This is the one thing every voter needs to remember about the federal tax reform effort, regardless of the final outcome:
Republicans — including Pennsylvania Sen. Pat Toomey — seriously supported making tax cuts for corporations, businesses and the rich permanent while making cuts for the overwhelming majority of Americans temporary.
Forget the argument that the tax cuts on the table could balloon the federal debt. History says they will, as happened when the George W. Bush administration slashed taxes, and even when conservative icon Ronald Reagan did. Arguing Barack Obama eclipsed all previous deficit builders (he absolutely did) is not justification; three wrongs don’t make a fourth time right. But that’s not the thing that should stick in the craw.
The poison pill ground up and tossed into all that sausage making was the idea that that tax cuts for the average American could be temporary while cuts for a select few would be permanent.
Forget the debate about whether the proposed tax cuts would boost the economy so dramatically the deficit issue would become irrelevant. History says it won’t, but yes, it could. The question is, if Republicans truly believe it, why make any of the tax cuts temporary?
Indeed, the GOP put the lie to their “any cut is a good cut” mantra when the Senate seriously considered creating a “trigger” that would raise taxes if the deficit climbed too high. Either you believe tax cuts will work or you don’t.
Forget that the proposals cut and/or eliminate the estate tax on the super rich, a move that arguably helps support something colonists fought against: an aristocracy where people get power by birth and not by merit. Forget that the plans called for elimination of the alternative tax on those who can afford to hire people to find enough loopholes to avoid paying the official rate. Forget that the GOP floated the idea of eliminating deductions for state and local taxes, essentially saying that it’s OK to tax you for the same earnings twice.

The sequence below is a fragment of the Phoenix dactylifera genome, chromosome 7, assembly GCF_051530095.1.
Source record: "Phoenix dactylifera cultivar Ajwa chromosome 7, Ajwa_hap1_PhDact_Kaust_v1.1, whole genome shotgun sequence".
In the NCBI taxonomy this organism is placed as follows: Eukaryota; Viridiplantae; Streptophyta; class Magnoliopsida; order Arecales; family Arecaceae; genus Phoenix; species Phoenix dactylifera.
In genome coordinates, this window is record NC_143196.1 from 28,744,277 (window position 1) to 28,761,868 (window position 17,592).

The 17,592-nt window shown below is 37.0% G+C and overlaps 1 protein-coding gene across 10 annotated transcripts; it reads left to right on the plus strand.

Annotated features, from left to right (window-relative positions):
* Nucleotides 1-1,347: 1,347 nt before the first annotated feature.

In the end, all those arguments exist as hypothetical. Maybe those cuts would do more harm than good; maybe they are the right idea. The only sure way to know is to conduct the experiment and see what happens.
Forget about it all.
Remember that Republicans, specifically in the Senate, were comfortable making such cuts for a handful of people permanent while cuts that might save the average person a few thousand dollars would be temporary.
This is not about whether tax cuts are good or bad, or even whether the specific cuts proposed are good or bad at this specific time.
This is about the willingness of Republicans to — even for a moment — put on the table a tax cut proposal that would treat lower and middle income Americans differently from CEOs, business big wigs and the the wealthiest among us. Either cuts are permanent for all, or for none.
Anything else is shameful, and more importantly, antithetical to Democracy.